Cylorok Rocyst

Cylorok Rocyst

5-6 Toscuvas31-34 Evtuvas44-45 Tauvas44 Bosuvas/1Pwuvas
1/4-Year ZyszimoloenMid-Year Zysciapoen3/4-Year ZysgoraloenNew-Year Zysclodoen
Four eves AnnuallyAcross OmneuttaCelebrate 4 equidistant dates in the Omneuttian CalendarParades Feasts Fireworks Music and Entertainment Resting


Originally, the four Cylorok Rocyst were uniquely Turath celebrations. Now known as the 1/4-year, Mid-year, 3/4-year and New-year celebrations, each has their own name in Jistlek. Each celebration lasted two days, with the first day to look back on the season that was ending, and the second day to look toward the next season and prepare. The celebration that is now the Mid-year celebration was at one point the end/beginning of the Turath year, and was spread over four days in some areas instead of two. The 1/4-year celebration is known in Jistlek as Zyszimoloen, the Mid-Year is traditionally called Zysciapoen, the 3/4-year celebration is Zysgoraloen, and the celebration for the New-year is Zysclodoen. Respectively, they were to originally celebrate the transitions from cooling to cold, cold to warming, warming to warm, and warm to cooling seasons.
Over time, as more cultures began using the Omneuttian calendar agreed on by O.L.A.H., the celebrations were moved slightly to line up to be equidistant on the calendar itself. While the many Turath still observe the four Cylorok Rocyst, the festivities that other Omneuttians have spread back to The Hilt. Universe-wide, the two quarter-year celebrations pale in comparison to the festivities of the more recognized Mid- and New-year celebrations. Currently, the New-year celebration is recognized by O.L.A.H. as two separate holidays, End’s Eve and Dawn’s Day, while the Mid-year celebration is in some parts celebrated for four days.


See Also: End’s Eve and Dawn’s Day

Each celebration takes place over two days, with the first to look back and celebrate the progress made since the last quarter or half celebration and the second day to look forward and prepare for what comes next. Zyszimoloen and Zysgorloen, or the 1/4- and 3/4-year celebrations are generally treated as such, and are still recognized by O.L.A.H. as holidays, providing a temporary respite to all.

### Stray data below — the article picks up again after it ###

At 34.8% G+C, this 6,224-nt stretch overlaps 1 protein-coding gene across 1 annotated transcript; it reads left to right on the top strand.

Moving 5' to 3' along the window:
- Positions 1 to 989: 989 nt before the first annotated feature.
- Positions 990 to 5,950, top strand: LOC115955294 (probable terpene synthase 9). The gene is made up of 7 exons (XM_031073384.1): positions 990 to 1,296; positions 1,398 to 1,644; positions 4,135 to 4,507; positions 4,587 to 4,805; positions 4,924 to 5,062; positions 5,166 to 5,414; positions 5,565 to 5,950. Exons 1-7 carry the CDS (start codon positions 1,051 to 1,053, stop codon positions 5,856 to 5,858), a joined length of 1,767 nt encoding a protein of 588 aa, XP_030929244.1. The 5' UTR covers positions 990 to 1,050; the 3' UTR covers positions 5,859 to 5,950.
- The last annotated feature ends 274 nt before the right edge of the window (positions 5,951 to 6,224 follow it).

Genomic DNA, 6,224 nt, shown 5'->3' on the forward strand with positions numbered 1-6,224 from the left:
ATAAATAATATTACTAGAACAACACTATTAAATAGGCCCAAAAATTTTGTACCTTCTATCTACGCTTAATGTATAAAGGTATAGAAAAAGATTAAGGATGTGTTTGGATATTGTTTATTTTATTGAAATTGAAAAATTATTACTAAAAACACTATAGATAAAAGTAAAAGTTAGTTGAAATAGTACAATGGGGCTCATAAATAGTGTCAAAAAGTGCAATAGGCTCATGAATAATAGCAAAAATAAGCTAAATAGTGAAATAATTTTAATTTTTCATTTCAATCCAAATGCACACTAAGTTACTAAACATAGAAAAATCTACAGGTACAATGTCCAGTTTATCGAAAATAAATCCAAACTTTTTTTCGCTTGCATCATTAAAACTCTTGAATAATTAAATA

The remaining two however, have seen more commercialization and development as they spread. Zysciapoen is now known as the Mid-Year Festival in most places across Omneutta, and even in a large portion of The Hilt. In a large number of locales, the Mid-Year Festival is four days long instead of two, with two days for festivities and two days of relaxation. During these two days, Omneuttians will celebrate with parades, feasts, music, entertainment, recognition of the accomplishments of local individuals and groups, and gatherings of extended families in applicable cultures. The second half of Mid-Year is observed by resting, decluttering, minimizing, and otherwise getting oneself ready for the second half of the year, whether that be over the course of one day or two. Some cultures that are more overtly religious will spend one or both days at a the local temple, or make a short pilgrimage to a larger place of worship.
The other Cylorok Rocyst is the New-year celebration, which long ago split into two separate holidays. The celebrations unique to End’s Eve and Dawn’s Day are discussed on their respective articles, though they do generally follow the traditional events of Cylorok Rocysts in that the first day is for raucous celebration, while the second is for more subdued moments and a time to relax.


While End’s Eve and Dawn’s Day also have their own symbols, all Cylorok Rocyst pairs are represented by a two-circle motif that represent a sandglass. Inside each of the two circles are additional circles that show the time passing throughout the year. More complicated versions of this motif tend to illustrate a sandglass and have several different instances of the Turath’s circular motifs. Symbols relating to all four of the holidays (including the New-year pair when referenced as Cylorok Rocyst) are shown with a sandy-yellow, a magenta, and a pale-blue.